How to Determine Who Is Likely to Vote in November by Brad Chism

By at September 27, 2012 | 3:18 pm | Print

How to Determine Who Is Likely to Vote in November by Brad Chism

Brad Chism Zata 3

Just ask them, right?

Actually NO. A study this year by Harvard professor Todd Rogers and a Greenberg Quinlan Rosner pollster Masa Aida found that a person’s previous vote history was a much better indicator of his vote probability than his response to a question about his intentions to vote.

Many persuasion calls to swing voters begin with the question of whether the person intends to vote in the fall. Traditionally, all those who said NO and in some cases those who said “unsure” were dropped from the persuasion call. Campaign strategists reasoned that it was a waste of money to talk to a person who confessed he wasn’t planning to vote. Similarly, many Persuasion GOTV calls to base voters begin with a question about intentions to vote with the No’s and Maybe’s culled from the list.

The Rogers/GQR analysis of nationwide data from the 2008 Presidential election, the 2009 NJ statewide races and the 2011 WI recall election suggest that this Will You Vote? question may be a waste of money. We agree and recommend that campaigns eliminate that “are you voting” question and use that time on the phone for a more interactive discussion with targets who have a solid vote history.

Here’s a useful chart with our suggested priority of base voter targets for GOTV calling, in descending order of the best bang for your buck. (Note that we distinguish between a media market and a state—parts of northern Red State KY are in the Cincinnati media market and will get the same deluge of TV commercials as do Ohio natives across the border.)

DPI

Turnout Score

Pres Race Media Mkt

Precinct Tendency

High

High

Red or Blue

High

Medium

Red or Blue

High

High

Swing

High

Medium

Swing

High

Low

Blue

Blue

High

Low

Red

Blue

High

Low

Blue

Red

High

Low

Red

Red

 

  1. Base voters who are not in swing media markets who have a high Democratic Performance Index (DPI) and a high turnout score. This is the least costly universe to turn out.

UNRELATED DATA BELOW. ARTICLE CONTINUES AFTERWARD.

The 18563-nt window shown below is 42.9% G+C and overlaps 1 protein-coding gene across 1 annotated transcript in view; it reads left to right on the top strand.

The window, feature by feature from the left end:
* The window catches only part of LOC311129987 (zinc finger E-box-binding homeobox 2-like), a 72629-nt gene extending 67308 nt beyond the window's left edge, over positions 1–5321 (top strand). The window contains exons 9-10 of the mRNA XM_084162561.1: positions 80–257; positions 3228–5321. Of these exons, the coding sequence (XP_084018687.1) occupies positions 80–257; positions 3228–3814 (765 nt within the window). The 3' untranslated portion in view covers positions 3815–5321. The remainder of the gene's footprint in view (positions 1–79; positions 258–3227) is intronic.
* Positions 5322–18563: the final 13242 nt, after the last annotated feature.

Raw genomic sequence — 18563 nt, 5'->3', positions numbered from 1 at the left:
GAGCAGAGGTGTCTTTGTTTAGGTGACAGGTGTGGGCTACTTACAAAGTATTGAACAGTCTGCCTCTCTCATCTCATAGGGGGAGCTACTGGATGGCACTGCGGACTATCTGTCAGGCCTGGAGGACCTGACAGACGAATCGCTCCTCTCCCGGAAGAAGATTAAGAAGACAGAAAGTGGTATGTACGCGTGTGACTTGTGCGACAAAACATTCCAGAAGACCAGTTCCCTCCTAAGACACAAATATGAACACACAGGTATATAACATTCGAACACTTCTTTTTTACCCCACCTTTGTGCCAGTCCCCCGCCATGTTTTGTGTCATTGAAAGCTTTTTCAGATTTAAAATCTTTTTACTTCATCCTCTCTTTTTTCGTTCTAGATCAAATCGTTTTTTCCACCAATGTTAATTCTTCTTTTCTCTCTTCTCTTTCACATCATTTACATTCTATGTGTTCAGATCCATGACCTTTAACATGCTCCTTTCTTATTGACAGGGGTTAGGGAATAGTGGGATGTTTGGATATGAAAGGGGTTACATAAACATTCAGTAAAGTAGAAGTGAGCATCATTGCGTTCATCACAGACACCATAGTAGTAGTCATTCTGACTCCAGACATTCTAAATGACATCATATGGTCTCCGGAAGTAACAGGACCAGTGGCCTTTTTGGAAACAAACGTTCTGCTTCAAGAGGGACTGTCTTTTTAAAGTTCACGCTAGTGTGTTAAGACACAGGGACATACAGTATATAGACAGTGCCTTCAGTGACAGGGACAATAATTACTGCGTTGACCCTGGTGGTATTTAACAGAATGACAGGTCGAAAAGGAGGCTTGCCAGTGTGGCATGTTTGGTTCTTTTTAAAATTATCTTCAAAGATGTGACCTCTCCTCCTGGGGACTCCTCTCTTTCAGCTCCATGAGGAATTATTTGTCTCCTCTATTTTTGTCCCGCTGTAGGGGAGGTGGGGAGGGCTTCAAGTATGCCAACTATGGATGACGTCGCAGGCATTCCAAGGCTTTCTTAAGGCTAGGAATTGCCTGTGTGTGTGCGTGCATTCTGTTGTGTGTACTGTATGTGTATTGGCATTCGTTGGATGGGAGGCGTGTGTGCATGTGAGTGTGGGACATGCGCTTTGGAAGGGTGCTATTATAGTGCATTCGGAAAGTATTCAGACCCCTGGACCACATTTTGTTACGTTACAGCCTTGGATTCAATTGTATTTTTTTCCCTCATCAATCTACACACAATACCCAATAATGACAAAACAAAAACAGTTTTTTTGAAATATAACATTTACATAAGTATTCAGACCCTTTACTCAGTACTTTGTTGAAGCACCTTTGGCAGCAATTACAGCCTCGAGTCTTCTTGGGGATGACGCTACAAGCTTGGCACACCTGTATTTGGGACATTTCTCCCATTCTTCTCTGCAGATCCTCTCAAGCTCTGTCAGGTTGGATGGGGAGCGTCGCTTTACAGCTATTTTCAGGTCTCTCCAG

2. Base voters in Solid Red and Solid Blue media markets with a high DPI but midrange turnout score need multiple touches. But their vote history makes them good GOTV targets.
  3. Base voters in swing states media markets who have high DPI and a high turnout score. They need a little nudge but nearly all know the election is pending.
  4. Base voters in swing state media markets who have a high DPI and moderate turnout score. They need multiple touches.
  5. Base voters in solid Blue states with a high DPI and a low turnout score who reside in “Blue Precincts.” (Click here for our discussion on Red Precinct Democrats).
  6. Base voters in solid Red States with a high DPI and a low turnout score who reside in “Blue Precincts.”
  7. Base voters in Solid Blue states with a high DPI and low turnout score who reside in “Red Precincts.”
  8. Base voters in solid red states with a high DPI and low turnout score who reside in “Red Precincts.”

Of course there are exceptions to every rule and we welcome your call or email about your particular race(s).

Brad Chism, Partner and Senior Strategist of Zata|3 Consulting. Zata|3 helps elect Democrats and advance progressive causes by integrating telephone voter contact programs with a campaign’s other messaging. Zata|3 offers a full range of automated and live calling programs, from the initial ID call to the final GOTV message. Other services to reach your targeted voters include: SMS (text) messaging, Zata|Forum™ Telephone Town Halls, Zata|Pulse® Interactive Automated Surveys, and, coming soon, web-based Zata|Live™ Video Forum Town Halls.

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